Smashburger isn't just the name?it's the way chefs, otherwise known as Burger Smashers, cook every burger. First, they form never-frozen, 100% Certified Angus Beef into a giant meatball. Then they season it, place it on a butter-glazed grill, and smash it into a patty. The process caramelizes the beef, locking in flavor while keeping the meat juicy and tender. Each slab is then sandwiched in an artisan bun and is turned into one of an array of standard burgers or locally inspired specialties unique to each market.
This handcrafting approach typifies everything else the restaurant does, from blending handspun shakes to hand painting Smashburger's logo onto every beverage cup. Letting its food stand for itself and relying mostly on word of mouth for advertising, the Smashburger franchise expanded from one restaurant in 2007 to 220 today, with its swift growth from zero to 100 stores making it one of the nation's fastest-growing restaurant companies. This rapid development even caught the attention of Forbes and Inc. along the way.
The first time Dan Pool bit into the freshly baked bread of a Gandolfo's New York Delicatessen sandwich, he loved it. In fact, he loved it so much that he bought the small New York City eatery and immediately began expanding it into a string of shops across the country. Today, these locations stay true to Gandolfo's original spirit with a menu of Big Apple classics, including Reuben sandwiches, Nathan's Famous all-beef hot dogs, and the dense, chewy bagels New Yorkers traditionally lob at passing cabs. The staff also stacks chicken-breast sandwiches on hero rolls and assembles nine different types of roast-beef sandwiches.
The chefs at Okinawa Sushi Grill elegantly compose plates with an eye for diverse color and minimalist design. They arrange triangular slices of raw tuna like upright dominoes down the middle of the plate and flank them with a verdant vegetable garnish. Traditional sushi and sashimi rolls share space on the menu with exotic hand rolls, classic Chinese entrees, and tempura appetizers. Diners can cleanse their palates with a specialty martini, boba milk tea, or Kirin sake bomb, which packs more punch than Mike Tyson before an extended road trip.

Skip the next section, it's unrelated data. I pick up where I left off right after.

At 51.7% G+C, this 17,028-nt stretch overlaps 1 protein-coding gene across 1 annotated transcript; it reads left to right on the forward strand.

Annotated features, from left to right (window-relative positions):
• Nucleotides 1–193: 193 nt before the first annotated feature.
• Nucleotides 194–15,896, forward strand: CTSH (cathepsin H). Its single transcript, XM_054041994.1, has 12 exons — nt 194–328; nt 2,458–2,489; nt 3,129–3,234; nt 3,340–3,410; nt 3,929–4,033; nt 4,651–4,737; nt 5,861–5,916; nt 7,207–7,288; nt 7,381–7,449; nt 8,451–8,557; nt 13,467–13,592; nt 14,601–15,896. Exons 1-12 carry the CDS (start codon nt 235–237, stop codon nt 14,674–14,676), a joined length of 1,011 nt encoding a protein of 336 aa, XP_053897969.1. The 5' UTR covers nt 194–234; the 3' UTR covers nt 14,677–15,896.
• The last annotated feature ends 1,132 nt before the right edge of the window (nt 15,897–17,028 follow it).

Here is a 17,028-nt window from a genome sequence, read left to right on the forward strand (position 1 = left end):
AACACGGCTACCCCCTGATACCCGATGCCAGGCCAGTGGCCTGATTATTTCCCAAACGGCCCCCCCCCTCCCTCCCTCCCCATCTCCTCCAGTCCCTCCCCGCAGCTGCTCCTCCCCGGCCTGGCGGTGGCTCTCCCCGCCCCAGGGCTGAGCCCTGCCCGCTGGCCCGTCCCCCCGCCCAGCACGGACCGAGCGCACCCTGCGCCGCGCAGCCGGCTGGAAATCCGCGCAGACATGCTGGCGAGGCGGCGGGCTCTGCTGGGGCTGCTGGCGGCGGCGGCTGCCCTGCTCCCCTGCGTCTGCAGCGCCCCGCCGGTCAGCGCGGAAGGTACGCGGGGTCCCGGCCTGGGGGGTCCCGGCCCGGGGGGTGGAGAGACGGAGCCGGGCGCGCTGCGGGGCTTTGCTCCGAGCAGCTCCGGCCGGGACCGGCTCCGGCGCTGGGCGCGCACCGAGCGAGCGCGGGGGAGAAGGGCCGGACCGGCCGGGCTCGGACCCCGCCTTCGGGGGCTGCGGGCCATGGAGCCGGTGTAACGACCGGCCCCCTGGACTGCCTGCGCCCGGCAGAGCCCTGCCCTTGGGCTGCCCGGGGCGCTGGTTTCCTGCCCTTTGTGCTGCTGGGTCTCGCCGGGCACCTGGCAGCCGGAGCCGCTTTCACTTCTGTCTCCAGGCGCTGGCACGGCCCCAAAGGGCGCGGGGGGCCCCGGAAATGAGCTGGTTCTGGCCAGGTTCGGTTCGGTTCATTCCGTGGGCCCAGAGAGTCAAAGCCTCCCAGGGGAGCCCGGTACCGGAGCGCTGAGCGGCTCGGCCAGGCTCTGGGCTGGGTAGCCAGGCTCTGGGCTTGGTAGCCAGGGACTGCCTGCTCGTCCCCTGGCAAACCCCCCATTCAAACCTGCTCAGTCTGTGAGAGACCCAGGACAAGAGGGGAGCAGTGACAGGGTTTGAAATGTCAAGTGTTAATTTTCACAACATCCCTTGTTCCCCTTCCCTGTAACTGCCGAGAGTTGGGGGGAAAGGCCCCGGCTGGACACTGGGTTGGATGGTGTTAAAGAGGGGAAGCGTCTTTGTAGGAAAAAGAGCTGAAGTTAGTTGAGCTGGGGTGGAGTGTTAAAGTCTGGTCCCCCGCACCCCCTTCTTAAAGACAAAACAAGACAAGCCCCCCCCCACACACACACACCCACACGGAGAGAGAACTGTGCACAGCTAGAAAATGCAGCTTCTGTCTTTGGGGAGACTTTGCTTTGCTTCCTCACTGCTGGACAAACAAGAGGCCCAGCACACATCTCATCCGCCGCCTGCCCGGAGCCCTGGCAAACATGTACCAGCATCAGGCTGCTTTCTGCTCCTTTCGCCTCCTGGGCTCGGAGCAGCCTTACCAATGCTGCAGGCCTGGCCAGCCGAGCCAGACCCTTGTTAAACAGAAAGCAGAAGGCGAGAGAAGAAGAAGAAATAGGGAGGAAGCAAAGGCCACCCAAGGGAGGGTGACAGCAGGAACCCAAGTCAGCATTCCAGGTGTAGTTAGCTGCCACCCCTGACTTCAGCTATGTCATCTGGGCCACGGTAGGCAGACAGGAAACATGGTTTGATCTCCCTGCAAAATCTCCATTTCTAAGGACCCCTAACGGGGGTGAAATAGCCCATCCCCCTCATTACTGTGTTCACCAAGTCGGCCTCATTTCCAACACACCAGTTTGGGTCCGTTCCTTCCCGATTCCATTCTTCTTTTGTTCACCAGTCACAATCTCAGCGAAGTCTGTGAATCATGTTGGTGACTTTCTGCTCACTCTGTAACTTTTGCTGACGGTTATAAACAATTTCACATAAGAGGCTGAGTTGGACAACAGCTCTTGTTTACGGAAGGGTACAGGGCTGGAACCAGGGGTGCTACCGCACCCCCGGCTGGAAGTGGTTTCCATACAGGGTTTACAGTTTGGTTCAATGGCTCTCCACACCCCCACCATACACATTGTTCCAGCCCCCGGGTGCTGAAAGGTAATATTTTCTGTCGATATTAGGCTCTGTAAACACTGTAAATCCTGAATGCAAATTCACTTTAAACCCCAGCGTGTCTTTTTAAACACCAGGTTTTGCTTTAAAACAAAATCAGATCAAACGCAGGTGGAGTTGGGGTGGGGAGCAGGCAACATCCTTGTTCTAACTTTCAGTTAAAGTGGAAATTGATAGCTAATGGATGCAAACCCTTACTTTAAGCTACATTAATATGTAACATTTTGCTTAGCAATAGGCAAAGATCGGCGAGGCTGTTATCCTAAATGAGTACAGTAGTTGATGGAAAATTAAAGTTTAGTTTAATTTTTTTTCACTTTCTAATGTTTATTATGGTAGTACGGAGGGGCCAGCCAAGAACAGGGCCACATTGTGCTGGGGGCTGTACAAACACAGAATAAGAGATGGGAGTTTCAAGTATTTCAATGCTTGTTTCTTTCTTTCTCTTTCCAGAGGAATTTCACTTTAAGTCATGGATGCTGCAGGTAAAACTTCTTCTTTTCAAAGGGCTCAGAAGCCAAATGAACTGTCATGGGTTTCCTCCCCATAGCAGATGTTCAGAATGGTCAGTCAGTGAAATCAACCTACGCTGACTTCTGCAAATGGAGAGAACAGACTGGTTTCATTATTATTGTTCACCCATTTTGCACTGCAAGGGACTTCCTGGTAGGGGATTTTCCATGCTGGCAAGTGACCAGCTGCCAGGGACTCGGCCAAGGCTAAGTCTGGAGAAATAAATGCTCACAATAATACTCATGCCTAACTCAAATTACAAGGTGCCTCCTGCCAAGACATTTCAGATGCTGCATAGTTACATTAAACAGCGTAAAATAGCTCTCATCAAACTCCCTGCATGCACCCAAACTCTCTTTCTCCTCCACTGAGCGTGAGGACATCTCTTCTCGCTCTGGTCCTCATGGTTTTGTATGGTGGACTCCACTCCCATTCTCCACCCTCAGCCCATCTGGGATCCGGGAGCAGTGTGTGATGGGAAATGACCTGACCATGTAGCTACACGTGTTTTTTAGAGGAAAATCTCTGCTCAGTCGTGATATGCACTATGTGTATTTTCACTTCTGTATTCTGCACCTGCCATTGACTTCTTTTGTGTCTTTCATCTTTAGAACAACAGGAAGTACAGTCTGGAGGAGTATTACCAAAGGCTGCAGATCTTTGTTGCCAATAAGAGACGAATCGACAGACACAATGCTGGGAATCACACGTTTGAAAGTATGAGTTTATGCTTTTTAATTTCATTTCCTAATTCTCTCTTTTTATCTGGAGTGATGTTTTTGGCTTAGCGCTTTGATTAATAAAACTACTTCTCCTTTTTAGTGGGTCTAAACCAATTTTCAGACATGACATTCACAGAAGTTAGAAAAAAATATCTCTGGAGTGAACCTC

VIP Cleaners’ first location opened in 1992. Since then the operation has expanded to a handful of locations, where staff members clean everything from police, firefighter, and military uniforms to suits, dresses, and wedding gowns. The shops also offer leather dying, suede cleaning, and alteration services.
Legacy Gyros' kings of the kitchen sling a sizzling selection of hearty Hellenic comestibles. Diners can ease into appetite appeasement with flame-nuzzled saganaki and pita chips ($6.99) or a plate of spanakopita with creamy tzatziki sauce ($3.49). Graze on a Greek salad, a bustling agora of lettuce, tomatoes, cucumbers, peppers, olives, and feta cheese, or ostracize the lettuce while retaining the rest with the Athenian version (both $4.99/small, $6.49/large). The signature gyro piles succulent lamb ($5.99) or chicken ($6.99) atop a choice of rice, pita, or lavash flatbread wrap, and the Gyros Supreme magnifies munchability with a slew of grilled onions, mushrooms, cheese, and peppers ($6.99/lamb, $7.99/chicken). Achieve entree eudemonia with a chef’s specialty such as moussaka, a layered blend of eggplant, potatoes, and ground beef, or dolmades, a garden of grape leaves stuffed with ground beef, rice, and herbs ($8.99 each). Even wholly sated stomachs should leave room for honey-infused baklava, the traditional Greek dessert that sealed victory for the Spartans at the legendary Bake Sale of Thermopylae ($2.49).
The extensive menu at Clancy’s offers filling pub fare for lunch and dinner. Start with an order of chicken wings ($7.99 for 10), available in five levels of spiciness, or opt for a basket of breaded cauliflower ($5.99) and dunk the crispy-fried treat into a creamy cheese sauce. Entrees at the eatery include a bountiful selection of hearty hand-held burgers ($7.49 and up), pizzas (starting at $4.50 for a six-inch individual pizza), and specialty sandwiches. Try the jumbo tenderloin sandwich ($7.99), with a deep-fried pork loin slumbering in a bun bed, or Clancy’s classic corned-beef sandwich ($6.99), sure to evoke memories of long days in the kiting fields of Kilkenny. Plated portions of the beer-battered fish and chips ($9.49) or the classic chicken-fried steak ($7.99) promise to please even the most discerning diner, while a meal-concluding slice of Clancy’s Bailey’s Irish Cream cheesecake ($4.99) offers a stomach-warming conclusion to the meal.